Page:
Born: 13 April 1845, La Harpe, Hancock, Illinois
Married: 31 January 1862, Ogden, Weber, Utah
Died: 6 Jun 1931, Thomas, Bingham, Idaho
Buried: Riverside Cemetery, Bingham, Idaho
Parents: Ebenezer Wiggins and Eleanor Moore
Husband: Lewis Dunbar Wilson
HISTORY OF CATHERINE (WIGGINS) WILSON
Ebenezer's parents, Jonas and Mary Ann Wiggins, were born in Morgan County, Illinois. After their marriage in 1794, they remained in Morgan County where eleven of their twelve children were born. Ebenezer Fairchild Wiggins was born in Scott County, Kentucky, February 4, 1806. His wife, our mother, was born in Wabash, Pike County, Illinois. These two were married about 1829 and made their home in Nauvoo, Hancock County, Illinois where six girls and one boy were born to them. Our mother, Catherine, was the fifth child and was born April 13, 1845 at Le Harpe, Hancock County, Illinois.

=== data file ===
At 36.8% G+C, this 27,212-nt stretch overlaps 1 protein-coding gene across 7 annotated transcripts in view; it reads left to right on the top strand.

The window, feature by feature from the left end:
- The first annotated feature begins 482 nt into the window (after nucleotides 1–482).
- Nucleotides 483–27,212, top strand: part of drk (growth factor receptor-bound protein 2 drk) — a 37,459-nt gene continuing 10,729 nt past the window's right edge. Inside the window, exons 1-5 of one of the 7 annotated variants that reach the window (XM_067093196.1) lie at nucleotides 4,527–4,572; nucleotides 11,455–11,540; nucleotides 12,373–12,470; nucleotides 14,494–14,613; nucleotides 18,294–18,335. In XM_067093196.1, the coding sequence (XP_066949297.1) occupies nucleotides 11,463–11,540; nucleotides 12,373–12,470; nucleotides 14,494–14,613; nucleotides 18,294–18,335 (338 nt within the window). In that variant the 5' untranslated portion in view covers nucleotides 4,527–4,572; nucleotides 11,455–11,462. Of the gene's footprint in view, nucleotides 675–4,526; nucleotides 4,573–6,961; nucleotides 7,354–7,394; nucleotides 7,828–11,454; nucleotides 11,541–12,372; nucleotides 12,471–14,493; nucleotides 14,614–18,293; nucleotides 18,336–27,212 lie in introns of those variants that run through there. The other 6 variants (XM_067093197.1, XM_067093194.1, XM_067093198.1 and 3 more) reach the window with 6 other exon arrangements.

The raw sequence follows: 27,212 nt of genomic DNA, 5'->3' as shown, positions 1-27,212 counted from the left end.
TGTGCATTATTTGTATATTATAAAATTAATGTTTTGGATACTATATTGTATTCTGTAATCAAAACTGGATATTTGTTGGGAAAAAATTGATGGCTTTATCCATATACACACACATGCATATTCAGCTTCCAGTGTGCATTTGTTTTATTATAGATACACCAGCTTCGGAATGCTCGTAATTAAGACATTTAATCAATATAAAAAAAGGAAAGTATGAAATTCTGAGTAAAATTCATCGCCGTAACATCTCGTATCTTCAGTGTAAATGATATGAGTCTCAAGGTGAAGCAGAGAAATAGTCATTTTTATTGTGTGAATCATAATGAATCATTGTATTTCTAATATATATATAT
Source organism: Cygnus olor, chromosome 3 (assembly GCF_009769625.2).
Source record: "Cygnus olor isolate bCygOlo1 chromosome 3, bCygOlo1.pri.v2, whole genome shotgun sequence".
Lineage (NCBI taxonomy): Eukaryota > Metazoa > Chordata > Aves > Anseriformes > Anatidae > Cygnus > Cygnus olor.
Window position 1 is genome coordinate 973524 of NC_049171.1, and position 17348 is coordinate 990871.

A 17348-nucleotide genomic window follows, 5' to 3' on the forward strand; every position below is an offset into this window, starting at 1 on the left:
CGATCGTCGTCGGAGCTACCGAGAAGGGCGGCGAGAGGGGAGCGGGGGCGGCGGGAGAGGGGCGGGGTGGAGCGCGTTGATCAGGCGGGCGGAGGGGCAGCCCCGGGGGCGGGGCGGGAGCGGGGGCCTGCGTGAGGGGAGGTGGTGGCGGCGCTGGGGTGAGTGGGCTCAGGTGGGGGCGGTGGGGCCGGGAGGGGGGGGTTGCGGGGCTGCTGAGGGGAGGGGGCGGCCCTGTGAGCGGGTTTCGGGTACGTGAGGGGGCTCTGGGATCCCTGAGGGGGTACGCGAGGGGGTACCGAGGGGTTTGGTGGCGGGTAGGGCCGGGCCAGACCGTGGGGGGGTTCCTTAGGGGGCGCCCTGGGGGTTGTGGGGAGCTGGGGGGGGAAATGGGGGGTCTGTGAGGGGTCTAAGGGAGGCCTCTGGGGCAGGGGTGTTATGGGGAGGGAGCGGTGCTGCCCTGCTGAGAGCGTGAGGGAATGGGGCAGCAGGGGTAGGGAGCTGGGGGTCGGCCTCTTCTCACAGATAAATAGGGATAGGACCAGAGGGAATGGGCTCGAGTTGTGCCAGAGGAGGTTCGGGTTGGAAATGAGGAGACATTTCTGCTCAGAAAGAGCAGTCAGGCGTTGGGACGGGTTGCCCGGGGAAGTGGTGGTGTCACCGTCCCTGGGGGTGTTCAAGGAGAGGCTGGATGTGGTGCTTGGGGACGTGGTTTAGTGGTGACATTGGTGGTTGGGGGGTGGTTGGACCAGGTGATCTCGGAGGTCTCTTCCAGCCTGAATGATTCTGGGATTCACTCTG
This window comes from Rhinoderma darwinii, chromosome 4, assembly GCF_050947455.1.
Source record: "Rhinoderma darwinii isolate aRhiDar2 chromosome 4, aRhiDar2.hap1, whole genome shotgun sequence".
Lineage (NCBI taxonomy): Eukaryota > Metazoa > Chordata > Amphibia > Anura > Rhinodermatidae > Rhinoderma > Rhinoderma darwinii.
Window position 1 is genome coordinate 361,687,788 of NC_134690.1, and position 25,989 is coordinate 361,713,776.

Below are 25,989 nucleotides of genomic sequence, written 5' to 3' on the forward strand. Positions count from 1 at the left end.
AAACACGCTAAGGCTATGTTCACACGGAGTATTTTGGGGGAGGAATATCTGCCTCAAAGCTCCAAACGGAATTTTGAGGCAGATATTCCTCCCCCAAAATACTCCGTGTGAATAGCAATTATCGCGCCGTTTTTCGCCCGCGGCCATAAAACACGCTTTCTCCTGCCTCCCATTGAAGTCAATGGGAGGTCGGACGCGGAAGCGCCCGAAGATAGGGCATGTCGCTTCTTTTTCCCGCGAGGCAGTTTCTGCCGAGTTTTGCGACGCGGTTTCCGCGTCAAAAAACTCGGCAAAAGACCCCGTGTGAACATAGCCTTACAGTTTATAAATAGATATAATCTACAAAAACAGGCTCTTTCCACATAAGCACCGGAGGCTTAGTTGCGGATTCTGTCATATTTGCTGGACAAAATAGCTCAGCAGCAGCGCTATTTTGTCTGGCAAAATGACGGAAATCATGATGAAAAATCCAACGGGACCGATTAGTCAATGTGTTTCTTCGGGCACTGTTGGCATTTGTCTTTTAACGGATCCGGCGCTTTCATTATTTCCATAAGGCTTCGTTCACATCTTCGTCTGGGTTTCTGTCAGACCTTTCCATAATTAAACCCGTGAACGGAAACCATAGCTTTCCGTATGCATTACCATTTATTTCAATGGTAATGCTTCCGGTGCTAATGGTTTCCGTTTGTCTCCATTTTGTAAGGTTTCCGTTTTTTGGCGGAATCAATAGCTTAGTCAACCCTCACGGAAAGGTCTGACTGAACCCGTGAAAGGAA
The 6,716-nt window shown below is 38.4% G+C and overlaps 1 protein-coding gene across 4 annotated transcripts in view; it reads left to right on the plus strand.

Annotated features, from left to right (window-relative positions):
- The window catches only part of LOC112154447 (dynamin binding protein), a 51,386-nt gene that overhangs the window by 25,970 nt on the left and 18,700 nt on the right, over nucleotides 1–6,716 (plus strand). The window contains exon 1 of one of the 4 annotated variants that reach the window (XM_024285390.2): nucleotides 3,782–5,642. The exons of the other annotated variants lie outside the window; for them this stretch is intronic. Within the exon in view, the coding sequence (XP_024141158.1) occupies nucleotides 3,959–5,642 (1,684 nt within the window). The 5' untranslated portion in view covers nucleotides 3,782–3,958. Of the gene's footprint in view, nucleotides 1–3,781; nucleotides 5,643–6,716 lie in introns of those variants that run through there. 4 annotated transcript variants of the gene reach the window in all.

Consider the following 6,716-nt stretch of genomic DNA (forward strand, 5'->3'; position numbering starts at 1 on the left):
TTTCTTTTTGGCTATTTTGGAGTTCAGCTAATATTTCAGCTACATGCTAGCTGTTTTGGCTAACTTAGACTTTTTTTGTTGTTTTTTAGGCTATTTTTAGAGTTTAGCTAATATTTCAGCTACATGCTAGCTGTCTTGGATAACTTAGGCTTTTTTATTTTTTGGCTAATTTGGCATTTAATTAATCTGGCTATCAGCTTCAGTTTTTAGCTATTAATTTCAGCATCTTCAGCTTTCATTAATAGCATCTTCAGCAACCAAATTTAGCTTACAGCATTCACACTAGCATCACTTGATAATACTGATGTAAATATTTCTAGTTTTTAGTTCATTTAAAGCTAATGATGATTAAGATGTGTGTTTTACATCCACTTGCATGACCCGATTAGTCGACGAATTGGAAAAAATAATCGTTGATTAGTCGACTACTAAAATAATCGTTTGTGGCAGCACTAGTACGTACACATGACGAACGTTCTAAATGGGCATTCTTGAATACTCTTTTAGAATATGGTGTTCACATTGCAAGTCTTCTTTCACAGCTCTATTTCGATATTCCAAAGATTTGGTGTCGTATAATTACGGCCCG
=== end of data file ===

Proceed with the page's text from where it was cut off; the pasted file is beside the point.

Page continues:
to be a picture of
Eleanor Moore Wiggins - mother of Catherine
Mother's parents joined the church. The
family crossed the plains with Daniel Miller and J. W. Cody Company, arriving in
Salt Lake City in 1853. It was such a thrilling experience for the children
crossing the plains, the handcarts, the excitement of it all, and Mother was
only seven at that time.
The family settled in Ogden where
Mother was educated and grew up to be a very attractive, refined, brown-eyed
brunette. She taught grade school for a short time. She was a very good speller,
so to her delight the other teachers would invite her to join them in spelling